Spider, Reticular & Varicose Veins

    Spider veins icon

    When veins become abnormally thick, full of twists and turns, or enlarged, they are called varicose veins.

     

    Spider veins are smaller feather-like veins on the surface that have been effected, while reticular, or “feeder veins” are smaller branches that lead to larger veins. These venous conditions are often symptoms of superficial venous insufficiency (SVI). Varicose veins may appear on the thighs, backs of the calves, or the inside of the legs. Although not life-threatening, varicose veins can progress to skin changes, wounds and other more serious conditions.1,2

    Spider Veins

     

    Spider veins, also known as telangiectasias, are small veins (less than 1mm) that can be seen on the surface of the skin and resemble tree branches with short, jagged lines. They are considered a milder form of varicose veins and differ in appearance, ranging from pink, red to bluish purple. Approximately 10 to 25 percent of the general adult population has spider veins, which is the result of stretched veins closer to the surface of the skin.6

     

     As veins stretch from surrounding pressure, they can hold more blood and can become visible in common areas such as the calves, legs and face.

    Some individuals may not experience symptoms, while others may feel pain, throbbing or general discomfort in the affected area.

    Reticular Veins

     

    Reticular veins are small, blue or green dilated veins that appear 1 mm to 3 mm in diameter in areas such as the legs and the face.6 These common veins are typically smaller than varicose veins but larger than spider veins and appear flatter and less twisted. When such reticular veins are associated with spider veins, they are called “feeder veins.”

     

    Like spider veins and varicose veins, reticular veins are caused by weak or damaged valves in the veins. Blood can pool in the affected area and cause the dilated veins to appear beneath the skin.

     

    Reticular veins are often accompanied by significant symptoms of local tenderness or burning and itching.

    Varicose Veins

     

    Varicose veins are dilated veins larger than 3 mm in diameter that appear beneath the skin. The veins can be purple and blue and can occur in various areas throughout the body: thighs, legs, ankles, and feet. Varicose veins can bulge out above the surface of the skin.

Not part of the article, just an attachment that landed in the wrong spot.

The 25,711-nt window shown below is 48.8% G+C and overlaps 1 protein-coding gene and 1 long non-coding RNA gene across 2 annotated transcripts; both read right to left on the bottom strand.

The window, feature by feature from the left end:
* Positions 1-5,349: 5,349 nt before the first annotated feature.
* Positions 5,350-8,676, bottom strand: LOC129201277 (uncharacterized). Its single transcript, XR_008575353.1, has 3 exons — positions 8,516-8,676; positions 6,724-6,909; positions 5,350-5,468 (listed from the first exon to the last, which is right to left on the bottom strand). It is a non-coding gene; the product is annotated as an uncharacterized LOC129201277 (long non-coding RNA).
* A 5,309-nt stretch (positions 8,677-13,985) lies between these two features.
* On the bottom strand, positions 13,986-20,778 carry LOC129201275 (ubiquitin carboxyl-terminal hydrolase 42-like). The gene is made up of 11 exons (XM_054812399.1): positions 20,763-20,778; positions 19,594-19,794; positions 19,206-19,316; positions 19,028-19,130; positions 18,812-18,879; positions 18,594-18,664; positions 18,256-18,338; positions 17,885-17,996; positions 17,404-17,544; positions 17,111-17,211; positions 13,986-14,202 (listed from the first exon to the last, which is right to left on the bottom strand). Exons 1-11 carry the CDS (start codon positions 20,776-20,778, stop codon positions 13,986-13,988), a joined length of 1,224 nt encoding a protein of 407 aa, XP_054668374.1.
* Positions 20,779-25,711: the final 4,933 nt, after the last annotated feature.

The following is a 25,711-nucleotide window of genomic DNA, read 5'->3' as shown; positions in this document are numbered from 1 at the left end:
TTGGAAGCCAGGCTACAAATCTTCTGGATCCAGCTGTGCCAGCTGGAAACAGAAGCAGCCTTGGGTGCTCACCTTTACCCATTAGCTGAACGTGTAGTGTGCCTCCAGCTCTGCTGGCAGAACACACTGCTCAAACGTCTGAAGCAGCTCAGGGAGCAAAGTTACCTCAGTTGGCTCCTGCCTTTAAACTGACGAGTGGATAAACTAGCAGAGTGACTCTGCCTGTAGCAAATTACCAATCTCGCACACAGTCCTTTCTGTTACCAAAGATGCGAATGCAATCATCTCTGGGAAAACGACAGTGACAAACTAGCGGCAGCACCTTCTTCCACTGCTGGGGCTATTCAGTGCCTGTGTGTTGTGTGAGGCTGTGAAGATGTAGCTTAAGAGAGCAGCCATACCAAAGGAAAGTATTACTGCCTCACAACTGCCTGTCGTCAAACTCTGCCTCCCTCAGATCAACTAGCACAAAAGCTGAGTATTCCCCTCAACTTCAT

Similar to spider and reticular veins, varicose veins are a result of pooled blood that has become stagnant due to inefficient blood flow. The pooled blood creates pressure and surrounding inflammation in the vein, which can lead to aching, pain, burning and cramping.

    Causes

     

    Normal, healthy veins have one-way valves that keep blood moving toward the heart. But when the valves in the superficial veins of the legs and feet are not working properly, the blood can pool into the lower extremities.3,4

     

    The pooling of blood creates surrounding pressure and swelling internally, which may result in enlarged blue, red or flesh-colored vein that can be seen through the skin. Over time, this can lead to other changes to the texture of the skin, and ultimately leg ulcers, if not treated properly.

     

    Prolonged standing, pregnancy, obesity, straining, trauma, heredity or age can contribute to the development and progression of varicosities. Learn more about varicose vein risk factors.

    Varicose Vein Risk Factors

    Risk factor image

    There are many risk factors that may predispose a person to developing spider, reticular, or varicose veins.

     

    These risk factors include: 5,7

     

    • Family history of varicose veins are common, as venous disease is hereditary
    • Previous trauma or injury can damage veins, making it more difficult for them to move blood
    • Gender can play a role as women are twice as likely to develop the condition than men
    • Medications such as birth control and infertility drugs can increase estrogen and progesterone—hormones that are associated with higher risks for spider veins
    • Pregnancy can put pressure on a woman’s pelvic area and veins, resulting in spider and varicose veins
    • Obesity or being overweight
    • Prolonged standing or long periods of immobility can increase pressure on the veins

    What to Look For

     

    Venous disease is a progressive condition that may start out with mild to no signs. With time, it may lead to moderate or even severe symptoms such as heaviness, aching, swelling, tiredness, and itching, which can lead to a leg ulceration.